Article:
Unit Managers

How you can keep your unit managers motivated and productive

Many new franchisees discover that they love being a franchise operator but often quickly learn that they can't always be in the store overseeing operations at all times. This is especially true as single unit operators expand. Since hourly employees typically need oversight, guidance, and sometimes redirection, many franchisee operators often turn to unit managers to help them keep the unit operating at maximum efficiencies. It's this "point man" who often wields the knowledge and power that can significantly affect a franchisee's bottom line. Naturally, you want talented and motivated managers.

But you should know that the unit-level manager's job can be tough. They often have to oversee the store's operation, keep an eye on the store's financial state, and of course, keep the hourly employees on task and inline. As a franchisee, you want to make sure that your manager doesn't get overworked, burned out, and ultimately bolt for the door. But how do you do it?

There are a few things you can do that can help you manage - and motivate - the manager.

  • Make sure the manager's job and responsibilities are clearly defined. You know what you expect from yourself. You know what you expect from your low-level hourly employees. You should do the same for your unit managers. The manager can't be expected to do everything, especially if tasks are not well outlined and given prioritization. They need to know what's expected from them. Be clear with what you expect with every employee in your franchise operation, especially your managers. Clearly defined job expectations will also make your job appraisal meetings easier and more effective.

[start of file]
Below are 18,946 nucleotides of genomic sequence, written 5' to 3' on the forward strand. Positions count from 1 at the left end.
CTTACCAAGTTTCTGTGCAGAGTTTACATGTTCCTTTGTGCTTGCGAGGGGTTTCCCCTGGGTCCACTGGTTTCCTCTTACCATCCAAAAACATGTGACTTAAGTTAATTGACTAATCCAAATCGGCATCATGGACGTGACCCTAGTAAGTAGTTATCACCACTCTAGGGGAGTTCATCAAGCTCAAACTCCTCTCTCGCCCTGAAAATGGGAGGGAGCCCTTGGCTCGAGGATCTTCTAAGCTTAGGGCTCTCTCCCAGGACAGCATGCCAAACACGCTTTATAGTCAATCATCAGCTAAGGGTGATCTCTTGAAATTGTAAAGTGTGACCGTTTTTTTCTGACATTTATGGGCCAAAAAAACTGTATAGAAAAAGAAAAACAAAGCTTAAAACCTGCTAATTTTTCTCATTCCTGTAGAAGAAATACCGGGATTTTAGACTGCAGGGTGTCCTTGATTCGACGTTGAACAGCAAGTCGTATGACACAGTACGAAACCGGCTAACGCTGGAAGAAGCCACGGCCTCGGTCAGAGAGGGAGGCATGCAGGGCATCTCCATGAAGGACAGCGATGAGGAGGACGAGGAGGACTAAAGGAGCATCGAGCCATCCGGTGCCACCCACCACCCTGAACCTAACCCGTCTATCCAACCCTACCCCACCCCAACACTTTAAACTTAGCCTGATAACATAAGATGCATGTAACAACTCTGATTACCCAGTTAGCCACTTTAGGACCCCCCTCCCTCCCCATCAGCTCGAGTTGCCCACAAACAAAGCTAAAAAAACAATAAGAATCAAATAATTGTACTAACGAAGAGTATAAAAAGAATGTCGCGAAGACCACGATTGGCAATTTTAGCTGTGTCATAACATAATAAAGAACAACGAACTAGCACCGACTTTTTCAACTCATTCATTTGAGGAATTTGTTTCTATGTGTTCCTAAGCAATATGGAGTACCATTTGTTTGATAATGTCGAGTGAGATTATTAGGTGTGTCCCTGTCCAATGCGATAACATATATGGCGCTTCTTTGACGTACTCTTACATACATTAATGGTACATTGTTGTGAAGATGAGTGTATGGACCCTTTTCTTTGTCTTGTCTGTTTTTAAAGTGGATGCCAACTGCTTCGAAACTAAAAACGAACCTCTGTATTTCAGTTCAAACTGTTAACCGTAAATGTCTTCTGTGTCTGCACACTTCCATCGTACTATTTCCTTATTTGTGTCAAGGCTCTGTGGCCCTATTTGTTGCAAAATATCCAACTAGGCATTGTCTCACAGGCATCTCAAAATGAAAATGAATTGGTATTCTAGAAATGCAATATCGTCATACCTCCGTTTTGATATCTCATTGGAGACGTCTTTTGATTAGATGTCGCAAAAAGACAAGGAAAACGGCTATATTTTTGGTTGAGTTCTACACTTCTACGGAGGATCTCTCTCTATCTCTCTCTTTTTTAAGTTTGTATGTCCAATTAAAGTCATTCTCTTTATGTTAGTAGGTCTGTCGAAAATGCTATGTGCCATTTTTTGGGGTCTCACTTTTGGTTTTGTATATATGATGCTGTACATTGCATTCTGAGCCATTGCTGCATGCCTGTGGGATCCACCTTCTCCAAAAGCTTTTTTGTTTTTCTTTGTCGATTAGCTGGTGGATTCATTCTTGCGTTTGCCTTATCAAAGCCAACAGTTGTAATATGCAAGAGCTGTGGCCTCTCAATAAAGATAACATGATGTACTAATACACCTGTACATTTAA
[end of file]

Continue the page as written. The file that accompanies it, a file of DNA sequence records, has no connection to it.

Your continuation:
• Establish a goal line. Frontline employees come to work, do a job, punch the clock, and go home. Often, unit managers don't have that same sense of completing a task. This can lead to frustration, and ultimately, burn out. Create short-term goals for unit managers so that they, too, can have a sense of finishing a task. One good way to do this is to give them regular monthly, quarterly, and/or annual sales goals. You want your managers to share in a sense of accomplishment.
  • Recognition and power. You recognize hourly employees with awards and perks and you should do the same with your managers. Single them out for recognition in special and unique ways. Let them conduct training for the staff and compliment them on doing a great job at it. Don't be afraid to bring your managers into your planning processes and strategies for growing the company. After all, the managers are in the trenches every day, they see things that are working and not working. Ask for their input and listen. They see employees with potential and those who are just collecting a paycheck. Give them the freedom to hire, discipline, and fire when they deem it necessary. Truly empowered managers can be a fantastic resource for you as a franchisee.
  • Longterm plans. In order to retain quality managers you are going to need to give them more than just a job. Good managers - the kind you want to keep - are going to be interested in a career. If you don't give them that opportunity, they'll look for someone who will. If you have a great manager, begin to bring them into your circle. Allow them to start learning more about the business and refining their management skills. If you expand your franchise empire, you can provide growth opportunities for these managers. Some of them may stay with you for years. Others may even be talented enough to go on and open their own franchise stores.
  • Make it personal. You should let your managers know that you care about them and the job they're doing - and not just once a year at the annual review. Keep lines of communication open and encourage it to go both ways. Set aside time regularly to talk with your managers about how the business is going, what their concerns are, the future, and, when appropriate, how they are doing personally. Exhibiting true concern for your managers can make for a remarkable motivator.

Follow these tips with your unit level managers and you just might become a master motivator, as well as a successful franchise operator.

23.4: Employee Motivation
23.6: Retaining Employees

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Multi-Unit Franchisee Magazine

Issue IV, 2015

Multi-Unit Buyers Guide    

2015 Multi-Unit Buyers Guide

Special Edition

A Franchise Update Media Group Production
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